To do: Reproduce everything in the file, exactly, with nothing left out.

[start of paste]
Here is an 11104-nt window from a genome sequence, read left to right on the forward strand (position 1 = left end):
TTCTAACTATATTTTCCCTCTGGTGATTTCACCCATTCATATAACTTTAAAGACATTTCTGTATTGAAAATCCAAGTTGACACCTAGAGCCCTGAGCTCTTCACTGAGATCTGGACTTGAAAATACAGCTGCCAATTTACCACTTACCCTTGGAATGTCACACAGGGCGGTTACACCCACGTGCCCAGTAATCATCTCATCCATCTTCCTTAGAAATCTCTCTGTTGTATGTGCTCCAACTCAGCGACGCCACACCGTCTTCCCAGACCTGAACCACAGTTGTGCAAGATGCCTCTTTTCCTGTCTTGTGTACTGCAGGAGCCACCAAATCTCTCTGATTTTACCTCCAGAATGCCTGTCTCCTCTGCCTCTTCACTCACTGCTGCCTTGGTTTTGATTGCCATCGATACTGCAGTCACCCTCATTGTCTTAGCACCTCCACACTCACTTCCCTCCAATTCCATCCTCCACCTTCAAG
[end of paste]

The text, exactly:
Here is an 11104-nt window from a genome sequence, read left to right on the forward strand (position 1 = left end):
TTCTAACTATATTTTCCCTCTGGTGATTTCACCCATTCATATAACTTTAAAGACATTTCTGTATTGAAAATCCAAGTTGACACCTAGAGCCCTGAGCTCTTCACTGAGATCTGGACTTGAAAATACAGCTGCCAATTTACCACTTACCCTTGGAATGTCACACAGGGCGGTTACACCCACGTGCCCAGTAATCATCTCATCCATCTTCCTTAGAAATCTCTCTGTTGTATGTGCTCCAACTCAGCGACGCCACACCGTCTTCCCAGACCTGAACCACAGTTGTGCAAGATGCCTCTTTTCCTGTCTTGTGTACTGCAGGAGCCACCAAATCTCTCTGATTTTACCTCCAGAATGCCTGTCTCCTCTGCCTCTTCACTCACTGCTGCCTTGGTTTTGATTGCCATCGATACTGCAGTCACCCTCATTGTCTTAGCACCTCCACACTCACTTCCCTCCAATTCCATCCTCCACCTTCAAG